By Jill Nagy
Ray Energy Corp. recently opened a new propane rail and truck terminal in Hampton, near the New York-Vermont border.
A formal opening with ribbon cutting and an open house was held on Aug. 23, but the company has been using the new facility since March.
The company, headquartered in Troy, serves nine states in the Northeast, plus areas in Canada, from a network of five rail terminals, nine pipeline terminals, and a marine terminal. They are termed a midstream wholesale propane supplier They neither produce gas nor sell it on the retail market.
The newest Ray Energy plant is a 21-acre facility with four 60,000-gallon fuel tanks. The new 21-acre facility has a 16-spot rail siding (with an operational capacity of 28) and on-demand switching provided by Vermont Railroad. The company’s railcar mover provides the ability to offload 16 cars per day.
The Northeast depends upon rail to deliver approximately 75 percent of its propane supply, according to Ken Ray, president of Ray Energy. That is an increase of over 50 percent from a few years ago.
“Our location on the border of New York and Vermont was strategically selected to better serve propane marketers in the Northeast,” he said. “We can now reliably supply our customers the volumes they need—any time of year—with improved safety and service capabilities and better efficiencies.”
The truck loading rack currently has two operational lanes each with their own dedicated pump and loading station reducing wait time during the peak winter season, Ray noted. State-of-the-art technology provides electronic data transmission of every load and smart hoses secure product and protect personnel.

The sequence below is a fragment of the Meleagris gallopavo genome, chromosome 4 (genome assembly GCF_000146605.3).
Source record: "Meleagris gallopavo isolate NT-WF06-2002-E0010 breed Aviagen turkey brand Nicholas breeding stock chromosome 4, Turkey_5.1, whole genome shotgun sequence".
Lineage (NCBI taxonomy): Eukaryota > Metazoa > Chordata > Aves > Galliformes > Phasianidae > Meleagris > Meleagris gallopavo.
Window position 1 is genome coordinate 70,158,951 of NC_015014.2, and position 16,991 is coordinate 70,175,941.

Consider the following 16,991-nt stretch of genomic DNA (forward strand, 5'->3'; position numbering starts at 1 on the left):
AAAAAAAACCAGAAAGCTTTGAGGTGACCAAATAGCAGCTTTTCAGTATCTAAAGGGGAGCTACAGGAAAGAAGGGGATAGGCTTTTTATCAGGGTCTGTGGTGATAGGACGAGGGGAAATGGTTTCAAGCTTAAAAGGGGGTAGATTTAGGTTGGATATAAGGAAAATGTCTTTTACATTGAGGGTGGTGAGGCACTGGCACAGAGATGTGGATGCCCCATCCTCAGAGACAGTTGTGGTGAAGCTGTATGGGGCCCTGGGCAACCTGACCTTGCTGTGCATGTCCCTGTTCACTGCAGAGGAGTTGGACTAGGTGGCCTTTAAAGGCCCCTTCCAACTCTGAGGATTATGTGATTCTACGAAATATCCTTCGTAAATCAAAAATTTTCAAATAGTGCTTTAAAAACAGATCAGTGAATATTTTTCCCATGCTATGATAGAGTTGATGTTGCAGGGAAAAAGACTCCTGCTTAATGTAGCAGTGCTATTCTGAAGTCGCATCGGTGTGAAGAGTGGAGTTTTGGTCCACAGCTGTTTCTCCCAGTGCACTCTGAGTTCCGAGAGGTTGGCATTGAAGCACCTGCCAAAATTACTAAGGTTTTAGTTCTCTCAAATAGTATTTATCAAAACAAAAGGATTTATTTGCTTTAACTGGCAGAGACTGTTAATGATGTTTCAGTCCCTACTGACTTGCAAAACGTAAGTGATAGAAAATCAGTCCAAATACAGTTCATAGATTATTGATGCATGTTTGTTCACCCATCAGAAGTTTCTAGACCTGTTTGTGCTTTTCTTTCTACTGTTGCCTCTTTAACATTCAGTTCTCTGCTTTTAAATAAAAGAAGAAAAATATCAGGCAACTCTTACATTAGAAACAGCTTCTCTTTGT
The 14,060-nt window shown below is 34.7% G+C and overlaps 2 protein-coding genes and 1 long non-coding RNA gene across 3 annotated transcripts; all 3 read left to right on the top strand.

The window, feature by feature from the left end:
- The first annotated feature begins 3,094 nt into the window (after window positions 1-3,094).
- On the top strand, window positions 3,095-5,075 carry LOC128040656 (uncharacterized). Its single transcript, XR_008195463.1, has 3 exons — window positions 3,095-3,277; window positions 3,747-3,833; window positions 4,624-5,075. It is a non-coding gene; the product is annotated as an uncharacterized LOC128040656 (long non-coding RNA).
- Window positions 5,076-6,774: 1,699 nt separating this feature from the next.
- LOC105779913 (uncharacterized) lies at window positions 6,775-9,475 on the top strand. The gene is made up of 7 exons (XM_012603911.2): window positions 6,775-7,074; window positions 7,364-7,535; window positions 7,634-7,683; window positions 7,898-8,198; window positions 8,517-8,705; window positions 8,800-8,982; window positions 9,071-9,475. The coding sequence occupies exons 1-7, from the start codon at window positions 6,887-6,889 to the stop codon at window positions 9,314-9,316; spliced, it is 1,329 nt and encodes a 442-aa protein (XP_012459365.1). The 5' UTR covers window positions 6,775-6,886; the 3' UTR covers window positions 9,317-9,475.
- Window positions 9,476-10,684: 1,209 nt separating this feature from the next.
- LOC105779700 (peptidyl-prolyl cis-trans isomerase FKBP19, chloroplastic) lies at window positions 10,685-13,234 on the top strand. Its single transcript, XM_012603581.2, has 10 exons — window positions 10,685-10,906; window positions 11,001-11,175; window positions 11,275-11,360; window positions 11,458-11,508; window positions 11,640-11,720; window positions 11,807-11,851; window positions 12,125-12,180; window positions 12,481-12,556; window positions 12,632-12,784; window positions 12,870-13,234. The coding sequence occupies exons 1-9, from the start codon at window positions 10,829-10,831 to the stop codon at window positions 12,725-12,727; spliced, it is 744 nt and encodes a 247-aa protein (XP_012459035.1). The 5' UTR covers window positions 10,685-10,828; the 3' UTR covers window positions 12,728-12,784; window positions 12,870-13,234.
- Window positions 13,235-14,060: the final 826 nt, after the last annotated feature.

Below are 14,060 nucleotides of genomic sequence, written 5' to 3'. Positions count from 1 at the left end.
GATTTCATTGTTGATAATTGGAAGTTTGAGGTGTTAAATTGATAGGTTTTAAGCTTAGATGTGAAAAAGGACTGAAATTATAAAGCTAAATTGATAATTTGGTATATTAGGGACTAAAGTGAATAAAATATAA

A third truck loading stanchion is expected to be online by the end of the year with expansion for a fourth independently operated truck loading bay planned for 2019 according to the company.
The new facility houses a new office building with room for propane safety trainings, video conferencing and meetings, and a driver’s area complete with hot and cold drinks, restroom, and a safety information area.
Tom Albrecht Sr., owner of Hilltop Construction Co. in Hudson Falls, which built the office building, described it as “an upscale office building, very attractive and a great location.”
He said the proximity of the propane storage and handling facilities presented no special problems. “It is just a state-of-the-art, wonderful building.”
This was the first project Hilltop built in conjunction with Ray Energy but, Albrecht said, they developed a good working relationship and he looks forward to future projects with the company.
Ray said the rail and truck terminal will provide safer fuel access and better management while helping to reduce truck and rail traffic to and from the Albany terminals. It also offers on-site back-up power, which can be delivered as needed to emergency outage sites.
Propane marketers who are interested in learning more about Ray Energy’s Propane Rail & Truck Terminal should contact Stephen Heffron at firstname.lastname@example.org or 518-527-9194; Glenn Young at email@example.com or 518-527-8068’ or Justin Ray at firstname.lastname@example.org or 518-874-4510
Ray Energy began in Troy in 1904 as John Ray & Sons, delivering ice from the Hudson River in horse-drawn wagons. Over the years, the company added coal, wood, kerosene, diesel, and home heating oil to its inventory and an ethanol-free gasoline sold under the brand name Pit Stop.
Now in its fourth generation, the company has divested their retail business to concentrate on the midstream propane and premium gasoline businesses.
For more information on Ray Energy, visit www.rayenergy.com.